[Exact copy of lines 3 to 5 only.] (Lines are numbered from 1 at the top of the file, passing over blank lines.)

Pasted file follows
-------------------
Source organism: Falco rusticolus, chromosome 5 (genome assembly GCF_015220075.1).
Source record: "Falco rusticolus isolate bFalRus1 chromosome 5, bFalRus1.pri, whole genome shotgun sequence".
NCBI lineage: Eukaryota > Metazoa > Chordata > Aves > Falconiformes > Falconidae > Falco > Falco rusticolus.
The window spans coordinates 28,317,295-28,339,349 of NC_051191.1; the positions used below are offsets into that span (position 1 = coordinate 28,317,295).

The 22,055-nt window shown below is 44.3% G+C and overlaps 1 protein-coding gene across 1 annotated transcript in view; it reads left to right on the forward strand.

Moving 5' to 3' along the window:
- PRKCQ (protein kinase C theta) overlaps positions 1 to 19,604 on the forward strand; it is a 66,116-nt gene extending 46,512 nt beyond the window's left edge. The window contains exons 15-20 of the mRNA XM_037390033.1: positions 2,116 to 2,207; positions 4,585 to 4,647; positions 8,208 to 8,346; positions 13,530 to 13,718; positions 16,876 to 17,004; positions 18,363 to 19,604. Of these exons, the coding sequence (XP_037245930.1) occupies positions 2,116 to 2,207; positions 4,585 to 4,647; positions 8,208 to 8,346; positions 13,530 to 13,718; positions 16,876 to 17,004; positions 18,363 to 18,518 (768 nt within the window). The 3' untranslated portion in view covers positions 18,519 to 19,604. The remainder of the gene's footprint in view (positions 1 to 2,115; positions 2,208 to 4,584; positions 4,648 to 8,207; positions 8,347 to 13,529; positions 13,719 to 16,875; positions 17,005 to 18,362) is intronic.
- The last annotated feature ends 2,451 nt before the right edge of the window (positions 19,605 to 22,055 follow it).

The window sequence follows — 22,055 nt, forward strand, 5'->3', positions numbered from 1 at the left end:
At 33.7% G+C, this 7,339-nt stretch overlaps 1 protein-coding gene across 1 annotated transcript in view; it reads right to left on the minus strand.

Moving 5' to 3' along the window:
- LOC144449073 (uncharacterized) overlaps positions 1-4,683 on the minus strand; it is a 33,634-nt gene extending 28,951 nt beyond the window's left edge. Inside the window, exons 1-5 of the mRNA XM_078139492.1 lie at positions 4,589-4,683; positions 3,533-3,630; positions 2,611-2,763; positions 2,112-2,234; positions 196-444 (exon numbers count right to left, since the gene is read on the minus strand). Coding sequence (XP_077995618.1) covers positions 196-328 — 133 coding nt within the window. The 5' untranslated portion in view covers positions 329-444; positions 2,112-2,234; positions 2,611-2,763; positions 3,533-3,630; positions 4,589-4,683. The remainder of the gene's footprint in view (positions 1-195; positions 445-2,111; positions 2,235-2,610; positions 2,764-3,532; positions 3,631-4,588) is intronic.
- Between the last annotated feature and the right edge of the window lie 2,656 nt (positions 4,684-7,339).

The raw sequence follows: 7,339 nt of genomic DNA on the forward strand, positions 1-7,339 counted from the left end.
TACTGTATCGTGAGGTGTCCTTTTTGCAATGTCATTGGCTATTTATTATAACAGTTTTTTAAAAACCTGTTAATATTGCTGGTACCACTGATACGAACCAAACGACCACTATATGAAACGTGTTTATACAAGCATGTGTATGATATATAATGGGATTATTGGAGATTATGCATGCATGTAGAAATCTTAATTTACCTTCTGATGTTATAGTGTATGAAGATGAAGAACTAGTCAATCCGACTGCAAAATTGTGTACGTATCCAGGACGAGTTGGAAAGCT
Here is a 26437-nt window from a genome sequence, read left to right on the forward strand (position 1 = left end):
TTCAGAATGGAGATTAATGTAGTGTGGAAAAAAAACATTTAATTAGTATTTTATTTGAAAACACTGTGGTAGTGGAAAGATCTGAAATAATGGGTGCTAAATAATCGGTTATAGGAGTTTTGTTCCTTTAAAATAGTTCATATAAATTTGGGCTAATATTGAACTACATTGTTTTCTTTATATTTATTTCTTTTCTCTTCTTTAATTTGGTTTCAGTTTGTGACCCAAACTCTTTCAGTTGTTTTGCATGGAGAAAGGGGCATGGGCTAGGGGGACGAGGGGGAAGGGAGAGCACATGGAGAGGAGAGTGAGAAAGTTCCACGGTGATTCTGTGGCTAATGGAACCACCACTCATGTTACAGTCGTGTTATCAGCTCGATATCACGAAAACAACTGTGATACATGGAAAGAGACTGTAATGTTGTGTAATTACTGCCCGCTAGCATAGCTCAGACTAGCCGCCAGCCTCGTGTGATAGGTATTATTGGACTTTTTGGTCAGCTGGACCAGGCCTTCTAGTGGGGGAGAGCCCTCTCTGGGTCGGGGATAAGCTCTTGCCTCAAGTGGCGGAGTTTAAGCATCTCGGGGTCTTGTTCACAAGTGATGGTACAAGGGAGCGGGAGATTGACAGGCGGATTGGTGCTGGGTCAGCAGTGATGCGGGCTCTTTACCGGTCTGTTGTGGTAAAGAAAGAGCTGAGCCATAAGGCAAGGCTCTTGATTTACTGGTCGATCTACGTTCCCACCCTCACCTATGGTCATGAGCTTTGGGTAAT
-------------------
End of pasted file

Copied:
NCBI lineage: Eukaryota > Metazoa > Chordata > Aves > Falconiformes > Falconidae > Falco > Falco rusticolus.
The window spans coordinates 28,317,295-28,339,349 of NC_051191.1; the positions used below are offsets into that span (position 1 = coordinate 28,317,295).

The 22,055-nt window shown below is 44.3% G+C and overlaps 1 protein-coding gene across 1 annotated transcript in view; it reads left to right on the forward strand.